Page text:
cast Stretch film – A highly stretchable plastic film, usually made of linear low density polyethylene (LLDPE), wrapped around an item. The elastic recovery allows the items to be tightly bound.
Stretch film is commonly used to wrap products on pallets and secure them to each other. This often helps reduce product loss, stops load tampering, and reduces worker injuries. Below is a breakdown of the two most common stretch film extrusion processes.
Cast stretch wrap – also known as cast stretch wrap – is manufactured using the cast extrusion process. The cast extrusion process is a continuous process in which thermoplastic material is melted and extruded through a flat die onto a cold roll, where it is quenched and re-solidified.
This process gives cast stretch film excellent clarity, requires less force to stretch, is more resistant to tearing, relaxes quietly from the machine, and provides better adhesion. Both machine-grade and hand-grade cast stretch films are available.
manufacturing costs Higher clarity allows the user to see the packaged product. Cast stretch wrap can be unfolded quietly compared to blown stronger stretch wrap. cast stretch film provides a double-sided lamination that allows the wrapped product to remain firmly wrapped.
does not provide the load/holding power that blown stretch film provides. Cast stretch film has lower memory and tear resistance than blown stretch film.
Blown Stretch Wrap – Also known as blow stretch wrap, manufactured using a blow molding extrusion process. This plastic melt is extruded through an annular slit die (usually vertical) to form a thin-walled tube. Air is introduced through a hole in the center of the die,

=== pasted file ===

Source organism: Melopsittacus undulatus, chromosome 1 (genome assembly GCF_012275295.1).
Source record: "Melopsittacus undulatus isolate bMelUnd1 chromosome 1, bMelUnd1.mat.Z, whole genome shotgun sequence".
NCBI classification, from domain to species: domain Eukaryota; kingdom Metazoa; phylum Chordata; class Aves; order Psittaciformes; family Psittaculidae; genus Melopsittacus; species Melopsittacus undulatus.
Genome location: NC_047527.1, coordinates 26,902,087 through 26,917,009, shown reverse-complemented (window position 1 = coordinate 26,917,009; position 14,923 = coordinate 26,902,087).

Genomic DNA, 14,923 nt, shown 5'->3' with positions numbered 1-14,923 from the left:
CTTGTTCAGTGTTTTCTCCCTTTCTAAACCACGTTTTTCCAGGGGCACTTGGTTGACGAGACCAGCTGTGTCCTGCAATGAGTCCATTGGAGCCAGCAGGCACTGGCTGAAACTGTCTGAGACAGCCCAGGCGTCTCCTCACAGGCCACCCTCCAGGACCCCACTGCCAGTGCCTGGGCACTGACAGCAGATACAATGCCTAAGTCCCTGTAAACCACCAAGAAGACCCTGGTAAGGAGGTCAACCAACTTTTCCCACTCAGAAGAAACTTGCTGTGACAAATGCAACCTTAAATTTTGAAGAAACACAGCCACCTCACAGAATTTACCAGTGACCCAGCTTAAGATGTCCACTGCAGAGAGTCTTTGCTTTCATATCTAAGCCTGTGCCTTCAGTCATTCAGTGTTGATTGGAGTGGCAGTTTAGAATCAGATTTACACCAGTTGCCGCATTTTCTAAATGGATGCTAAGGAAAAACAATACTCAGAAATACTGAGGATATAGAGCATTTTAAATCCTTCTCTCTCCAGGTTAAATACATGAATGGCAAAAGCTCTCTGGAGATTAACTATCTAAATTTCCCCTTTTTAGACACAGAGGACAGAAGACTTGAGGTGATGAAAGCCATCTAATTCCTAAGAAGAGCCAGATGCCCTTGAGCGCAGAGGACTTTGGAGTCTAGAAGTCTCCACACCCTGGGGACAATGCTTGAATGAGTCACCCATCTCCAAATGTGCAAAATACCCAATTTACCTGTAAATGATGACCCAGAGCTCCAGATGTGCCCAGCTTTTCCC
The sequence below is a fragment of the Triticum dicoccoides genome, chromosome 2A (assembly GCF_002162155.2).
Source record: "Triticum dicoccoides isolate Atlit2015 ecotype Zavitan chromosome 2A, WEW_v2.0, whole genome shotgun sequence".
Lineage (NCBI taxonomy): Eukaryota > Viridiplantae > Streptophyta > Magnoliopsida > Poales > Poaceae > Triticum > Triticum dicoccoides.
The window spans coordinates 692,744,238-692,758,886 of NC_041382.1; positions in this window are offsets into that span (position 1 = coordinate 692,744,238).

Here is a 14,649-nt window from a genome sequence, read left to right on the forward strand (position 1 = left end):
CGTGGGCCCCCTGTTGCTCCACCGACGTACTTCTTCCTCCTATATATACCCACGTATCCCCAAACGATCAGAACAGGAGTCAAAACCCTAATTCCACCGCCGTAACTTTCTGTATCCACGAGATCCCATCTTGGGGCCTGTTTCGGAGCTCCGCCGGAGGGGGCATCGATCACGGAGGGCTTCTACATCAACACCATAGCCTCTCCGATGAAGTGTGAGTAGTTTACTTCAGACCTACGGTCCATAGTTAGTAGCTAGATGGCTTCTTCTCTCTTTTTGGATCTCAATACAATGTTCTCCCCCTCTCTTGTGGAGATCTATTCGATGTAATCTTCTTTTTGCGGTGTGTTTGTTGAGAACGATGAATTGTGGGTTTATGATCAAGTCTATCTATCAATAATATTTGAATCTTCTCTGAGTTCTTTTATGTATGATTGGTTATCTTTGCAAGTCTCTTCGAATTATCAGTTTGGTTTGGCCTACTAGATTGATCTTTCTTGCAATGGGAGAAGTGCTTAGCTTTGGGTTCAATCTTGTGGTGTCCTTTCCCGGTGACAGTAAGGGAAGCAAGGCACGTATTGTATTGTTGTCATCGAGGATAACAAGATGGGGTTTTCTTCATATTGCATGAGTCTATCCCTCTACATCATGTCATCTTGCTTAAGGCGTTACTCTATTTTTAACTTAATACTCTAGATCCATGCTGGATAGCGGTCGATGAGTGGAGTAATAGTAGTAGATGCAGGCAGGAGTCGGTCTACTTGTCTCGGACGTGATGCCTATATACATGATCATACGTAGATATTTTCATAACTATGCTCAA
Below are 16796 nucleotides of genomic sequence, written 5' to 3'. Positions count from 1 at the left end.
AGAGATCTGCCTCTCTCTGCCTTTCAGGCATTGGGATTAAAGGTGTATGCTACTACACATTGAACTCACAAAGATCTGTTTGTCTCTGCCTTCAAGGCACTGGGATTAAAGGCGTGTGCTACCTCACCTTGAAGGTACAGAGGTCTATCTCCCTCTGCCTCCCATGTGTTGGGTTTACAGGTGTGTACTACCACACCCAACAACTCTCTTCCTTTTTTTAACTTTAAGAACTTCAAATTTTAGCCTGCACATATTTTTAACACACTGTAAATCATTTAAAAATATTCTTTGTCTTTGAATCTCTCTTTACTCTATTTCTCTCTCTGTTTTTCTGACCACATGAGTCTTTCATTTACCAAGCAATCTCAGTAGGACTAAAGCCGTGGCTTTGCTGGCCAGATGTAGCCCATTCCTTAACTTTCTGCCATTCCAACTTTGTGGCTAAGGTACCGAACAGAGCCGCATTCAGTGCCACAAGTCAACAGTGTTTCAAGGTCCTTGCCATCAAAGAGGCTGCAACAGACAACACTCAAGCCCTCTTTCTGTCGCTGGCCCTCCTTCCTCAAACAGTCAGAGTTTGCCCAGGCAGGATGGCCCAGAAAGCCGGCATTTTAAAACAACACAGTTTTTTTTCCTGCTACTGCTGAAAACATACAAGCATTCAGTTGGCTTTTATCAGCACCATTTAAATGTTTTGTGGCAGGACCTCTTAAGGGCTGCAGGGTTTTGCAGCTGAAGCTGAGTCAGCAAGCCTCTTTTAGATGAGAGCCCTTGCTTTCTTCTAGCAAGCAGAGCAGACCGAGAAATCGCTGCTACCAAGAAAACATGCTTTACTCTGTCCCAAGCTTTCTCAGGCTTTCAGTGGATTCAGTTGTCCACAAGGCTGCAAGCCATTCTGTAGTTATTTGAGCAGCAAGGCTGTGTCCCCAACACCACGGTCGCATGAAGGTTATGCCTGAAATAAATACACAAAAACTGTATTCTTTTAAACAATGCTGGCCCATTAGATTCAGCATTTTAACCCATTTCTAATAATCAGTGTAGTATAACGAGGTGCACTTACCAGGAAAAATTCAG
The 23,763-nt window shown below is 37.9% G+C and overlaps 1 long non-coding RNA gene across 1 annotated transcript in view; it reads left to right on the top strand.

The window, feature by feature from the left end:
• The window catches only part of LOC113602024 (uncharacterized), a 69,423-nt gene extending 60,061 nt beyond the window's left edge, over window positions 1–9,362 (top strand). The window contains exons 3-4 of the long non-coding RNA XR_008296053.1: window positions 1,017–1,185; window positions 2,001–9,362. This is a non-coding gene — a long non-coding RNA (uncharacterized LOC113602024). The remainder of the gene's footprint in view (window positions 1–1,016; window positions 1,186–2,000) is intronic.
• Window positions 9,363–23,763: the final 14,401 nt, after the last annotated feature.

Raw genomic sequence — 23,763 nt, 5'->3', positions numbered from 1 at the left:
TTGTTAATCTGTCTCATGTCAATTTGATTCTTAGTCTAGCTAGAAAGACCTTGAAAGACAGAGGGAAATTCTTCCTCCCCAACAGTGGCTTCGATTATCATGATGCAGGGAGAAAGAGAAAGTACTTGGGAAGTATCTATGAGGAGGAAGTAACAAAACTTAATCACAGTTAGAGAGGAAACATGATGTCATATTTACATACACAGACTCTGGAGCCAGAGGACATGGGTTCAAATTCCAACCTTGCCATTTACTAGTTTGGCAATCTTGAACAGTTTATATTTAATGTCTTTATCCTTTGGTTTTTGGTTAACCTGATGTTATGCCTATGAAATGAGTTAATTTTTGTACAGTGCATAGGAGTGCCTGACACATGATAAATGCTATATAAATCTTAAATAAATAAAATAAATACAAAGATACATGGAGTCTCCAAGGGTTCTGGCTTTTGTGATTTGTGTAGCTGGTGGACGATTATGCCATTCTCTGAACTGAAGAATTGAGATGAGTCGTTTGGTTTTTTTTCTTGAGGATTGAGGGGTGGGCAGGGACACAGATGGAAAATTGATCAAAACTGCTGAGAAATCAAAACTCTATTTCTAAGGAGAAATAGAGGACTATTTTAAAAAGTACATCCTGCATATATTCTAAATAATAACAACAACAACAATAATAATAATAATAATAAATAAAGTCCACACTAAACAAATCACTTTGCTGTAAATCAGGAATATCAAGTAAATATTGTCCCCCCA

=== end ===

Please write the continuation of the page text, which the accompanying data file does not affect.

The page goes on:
causing the tube to expand like a balloon. At the top of the tube, stronger a ring of air is blown onto the film to cool it. This process makes blown film tougher and more flexible than cast film. The higher mechanical properties of blown film typically allow for greater load retention.
provides higher load and stretch capacity Blown stretch film is a higher quality film.
Blown stretch film has a stronger higher memory when stretched, which allows loads to remain better secured. Higher tear resistance is an advantage when securing loads with sharp edges.
Higher cost due to manufacturing stronger process Poor transparency of blown stretch wraps due to crystallization during the manufacturing process. Blown film can also make noise when removed from the roll.